A Checklist of Campaign Promises: Can Stitt Fulfill Them?

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Gov.-elect Kevin Stitt speaks at the Republican watch party on election night at the Bricktown Events Center. Whitney Bryen/Oklahoma Watch

Gov.-elect Kevin Stitt ran on a platform of bringing an outsider’s perspective to Oklahoma government and said he will draw on his business background to push the state into top 10 rankings for education, job growth and other areas.

But Stitt will need allies in the Legislature and at key state agencies to make good on those promises. He also needs a team of experts to advise him on the inner workings of state government during the transition to his Jan. 14 inauguration.

Here’s a checklist of some of the promises Stitt made during the campaign, based on statements he made in writing, debates and interviews, as well as challenges he may face in meeting his benchmarks.

Promise: Make Oklahoma a Top 10 State in Education

Being a top 10 state in education can mean various things, including funding, teacher pay, school facilities and standardized test scores.

As a point of clarity, Stitt said better education outcomes will help drive the state into the “top 10.” His education plans emphasize teacher recruitment, fewer mandates and increasing collaboration among K-12 education, career and technology education and higher education. Stitt also wants to simplify the state’s school funding formula and give local districts additional flexibility under the formula.

By the 2019-20 school year, Stitt said he wants to bring teachers’ average compensation to the highest in the region. He also wants the state to provide up to $5,000 in matching funds for signing bonuses for new, certified teachers or teachers returning to the classroom after a two-year hiatus. He has not identified a funding source or cost estimate for either of the policies. He would need legislative approval for the appropriation.

Oklahoma ranks third in the region in average teacher compensation, including the average $6,000 boost teachers received this school year, according to the state Department of Education. Stitt has said his vow is not to make the state first in per-pupil funding, only regional teacher salaries.

His plan addresses test scores indirectly, beyond vows to “reform the testing process.” Test score improvements would come through career and vocational preparation and teachers’ greater awareness of students’ progress. Oklahoma has a ways to go in academic achievement. Students scored below the national average in fourth- and eighth-grade reading and math on the 2017 National Assessment of Educational Progress, a widely used measure of student performance across states.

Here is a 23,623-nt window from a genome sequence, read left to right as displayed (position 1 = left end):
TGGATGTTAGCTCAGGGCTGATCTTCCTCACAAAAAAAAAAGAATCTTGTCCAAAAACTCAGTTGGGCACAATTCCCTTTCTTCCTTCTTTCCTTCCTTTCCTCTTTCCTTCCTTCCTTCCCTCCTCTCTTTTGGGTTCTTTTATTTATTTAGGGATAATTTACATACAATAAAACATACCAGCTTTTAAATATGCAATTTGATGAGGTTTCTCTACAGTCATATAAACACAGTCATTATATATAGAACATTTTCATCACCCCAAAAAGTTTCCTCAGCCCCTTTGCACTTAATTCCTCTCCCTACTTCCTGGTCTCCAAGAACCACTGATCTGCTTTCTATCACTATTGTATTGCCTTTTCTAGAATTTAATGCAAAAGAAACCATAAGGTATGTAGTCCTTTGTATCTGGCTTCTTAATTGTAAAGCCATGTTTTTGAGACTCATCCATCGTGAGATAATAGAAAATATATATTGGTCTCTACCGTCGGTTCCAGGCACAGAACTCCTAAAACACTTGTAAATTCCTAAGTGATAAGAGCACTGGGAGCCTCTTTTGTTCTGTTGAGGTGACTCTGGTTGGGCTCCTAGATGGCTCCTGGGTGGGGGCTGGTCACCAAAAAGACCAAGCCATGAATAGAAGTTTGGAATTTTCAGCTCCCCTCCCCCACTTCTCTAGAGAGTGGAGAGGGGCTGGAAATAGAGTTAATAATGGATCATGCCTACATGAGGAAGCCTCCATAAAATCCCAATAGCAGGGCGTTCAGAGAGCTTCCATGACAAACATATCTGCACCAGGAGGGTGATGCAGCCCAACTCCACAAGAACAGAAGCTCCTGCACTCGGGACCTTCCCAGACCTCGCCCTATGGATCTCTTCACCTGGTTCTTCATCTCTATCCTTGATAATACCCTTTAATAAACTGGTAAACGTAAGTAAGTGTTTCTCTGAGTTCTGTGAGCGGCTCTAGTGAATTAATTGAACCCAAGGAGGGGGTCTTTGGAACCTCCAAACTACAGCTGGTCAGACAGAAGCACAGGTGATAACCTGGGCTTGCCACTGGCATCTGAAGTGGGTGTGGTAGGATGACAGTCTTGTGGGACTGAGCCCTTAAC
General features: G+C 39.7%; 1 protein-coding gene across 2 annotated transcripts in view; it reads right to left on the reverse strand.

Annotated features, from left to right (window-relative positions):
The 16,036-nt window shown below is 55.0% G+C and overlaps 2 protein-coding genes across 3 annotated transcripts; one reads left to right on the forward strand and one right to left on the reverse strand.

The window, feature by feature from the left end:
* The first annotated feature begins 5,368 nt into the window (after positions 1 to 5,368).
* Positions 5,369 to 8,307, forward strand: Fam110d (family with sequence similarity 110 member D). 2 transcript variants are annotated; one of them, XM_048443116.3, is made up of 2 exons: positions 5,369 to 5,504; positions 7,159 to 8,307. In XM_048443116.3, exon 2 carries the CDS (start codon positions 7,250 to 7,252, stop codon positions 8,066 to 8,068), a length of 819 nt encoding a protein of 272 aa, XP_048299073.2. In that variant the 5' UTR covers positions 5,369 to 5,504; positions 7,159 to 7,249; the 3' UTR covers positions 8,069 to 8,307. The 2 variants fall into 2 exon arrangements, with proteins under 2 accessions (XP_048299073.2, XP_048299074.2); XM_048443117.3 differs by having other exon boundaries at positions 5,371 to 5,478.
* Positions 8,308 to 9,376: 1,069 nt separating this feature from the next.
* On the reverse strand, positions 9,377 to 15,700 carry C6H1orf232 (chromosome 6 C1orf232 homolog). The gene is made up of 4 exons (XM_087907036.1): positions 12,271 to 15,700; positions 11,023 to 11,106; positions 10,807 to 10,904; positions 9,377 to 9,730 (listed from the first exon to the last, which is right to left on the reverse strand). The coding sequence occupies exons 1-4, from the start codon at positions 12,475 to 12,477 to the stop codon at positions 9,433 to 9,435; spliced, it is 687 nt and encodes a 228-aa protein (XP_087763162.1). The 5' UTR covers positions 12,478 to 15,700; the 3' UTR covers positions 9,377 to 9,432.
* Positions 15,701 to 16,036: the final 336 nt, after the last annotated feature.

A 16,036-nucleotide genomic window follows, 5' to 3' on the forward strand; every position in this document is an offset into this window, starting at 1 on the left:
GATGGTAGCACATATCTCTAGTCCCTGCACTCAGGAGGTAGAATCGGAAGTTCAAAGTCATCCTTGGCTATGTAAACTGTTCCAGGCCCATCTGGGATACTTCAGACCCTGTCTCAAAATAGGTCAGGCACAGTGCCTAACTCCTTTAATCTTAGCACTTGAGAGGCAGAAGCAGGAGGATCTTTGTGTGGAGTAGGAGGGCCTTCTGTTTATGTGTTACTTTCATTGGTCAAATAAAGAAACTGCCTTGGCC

Stitt faces hard choices: He has spoken out against higher taxes and said he would have vetoed the tax bill that funded teacher pay raises this year. State Superintendent Joy Hofmeister and education groups want a large boost in funding to reduce class sizes and improve academic performance.

Promise: Improve Government Efficiency and Save Money

Stitt wants the Legislature to give the governor more power to directly hire and fire agency heads. He will come into office with plenty of appointment power over agencies, boards and commissions. But the governor’s power to remove agency leaders after their appointment is limited to just a few agencies, including the Department of Human Services and, beginning in 2019, the Oklahoma State Department of Health. Other agencies continue to hire, and sometimes fire, agency heads through their governing boards. Any change in this area would need legislative approval.

Stitt also said he wants to increase transparency for taxpayers by putting details of state spending online, including updating the state’s “online checkbook” system. That is currently housed on the State Treasurer’s website and the Open Books site at the Office of Management and Enterprise Services. Taking a page from his business experience, Stitt said he wants agency leaders to provide performance metrics to track the efficient delivery of government services.

“On the first day of a Stitt administration, we are going to start reforming state government so that it is delivering accountability and transparency for hard-working Oklahomans,” he told the Curbside Chronicle.